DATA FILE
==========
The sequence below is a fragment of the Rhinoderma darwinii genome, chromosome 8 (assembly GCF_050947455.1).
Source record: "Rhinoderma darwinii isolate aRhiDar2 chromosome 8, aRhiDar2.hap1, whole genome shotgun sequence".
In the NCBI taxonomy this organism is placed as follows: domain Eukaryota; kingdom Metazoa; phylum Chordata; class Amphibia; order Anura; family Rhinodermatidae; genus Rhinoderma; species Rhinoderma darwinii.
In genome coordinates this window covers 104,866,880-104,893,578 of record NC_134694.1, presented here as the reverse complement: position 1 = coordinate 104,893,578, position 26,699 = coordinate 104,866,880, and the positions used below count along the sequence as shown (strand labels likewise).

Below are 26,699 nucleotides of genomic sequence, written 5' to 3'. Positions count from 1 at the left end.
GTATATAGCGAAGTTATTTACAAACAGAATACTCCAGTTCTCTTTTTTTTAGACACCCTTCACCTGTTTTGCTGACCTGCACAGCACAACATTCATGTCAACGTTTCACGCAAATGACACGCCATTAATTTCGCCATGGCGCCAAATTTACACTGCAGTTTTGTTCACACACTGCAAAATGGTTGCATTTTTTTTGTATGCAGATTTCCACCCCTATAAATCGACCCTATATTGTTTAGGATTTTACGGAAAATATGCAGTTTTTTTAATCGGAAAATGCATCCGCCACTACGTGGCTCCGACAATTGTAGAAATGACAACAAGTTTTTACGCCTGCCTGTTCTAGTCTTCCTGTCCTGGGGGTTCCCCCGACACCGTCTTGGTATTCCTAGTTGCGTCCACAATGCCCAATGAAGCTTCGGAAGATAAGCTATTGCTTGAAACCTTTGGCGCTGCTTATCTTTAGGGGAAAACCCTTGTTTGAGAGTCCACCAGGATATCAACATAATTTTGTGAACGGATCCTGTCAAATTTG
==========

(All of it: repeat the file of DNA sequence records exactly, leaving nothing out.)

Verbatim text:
The sequence below is a fragment of the Rhinoderma darwinii genome, chromosome 8 (assembly GCF_050947455.1).
Source record: "Rhinoderma darwinii isolate aRhiDar2 chromosome 8, aRhiDar2.hap1, whole genome shotgun sequence".
In the NCBI taxonomy this organism is placed as follows: domain Eukaryota; kingdom Metazoa; phylum Chordata; class Amphibia; order Anura; family Rhinodermatidae; genus Rhinoderma; species Rhinoderma darwinii.
In genome coordinates this window covers 104,866,880-104,893,578 of record NC_134694.1, presented here as the reverse complement: position 1 = coordinate 104,893,578, position 26,699 = coordinate 104,866,880, and the positions used below count along the sequence as shown (strand labels likewise).

Below are 26,699 nucleotides of genomic sequence, written 5' to 3'. Positions count from 1 at the left end.
GTATATAGCGAAGTTATTTACAAACAGAATACTCCAGTTCTCTTTTTTTTAGACACCCTTCACCTGTTTTGCTGACCTGCACAGCACAACATTCATGTCAACGTTTCACGCAAATGACACGCCATTAATTTCGCCATGGCGCCAAATTTACACTGCAGTTTTGTTCACACACTGCAAAATGGTTGCATTTTTTTTGTATGCAGATTTCCACCCCTATAAATCGACCCTATATTGTTTAGGATTTTACGGAAAATATGCAGTTTTTTTAATCGGAAAATGCATCCGCCACTACGTGGCTCCGACAATTGTAGAAATGACAACAAGTTTTTACGCCTGCCTGTTCTAGTCTTCCTGTCCTGGGGGTTCCCCCGACACCGTCTTGGTATTCCTAGTTGCGTCCACAATGCCCAATGAAGCTTCGGAAGATAAGCTATTGCTTGAAACCTTTGGCGCTGCTTATCTTTAGGGGAAAACCCTTGTTTGAGAGTCCACCAGGATATCAACATAATTTTGTGAACGGATCCTGTCAAATTTG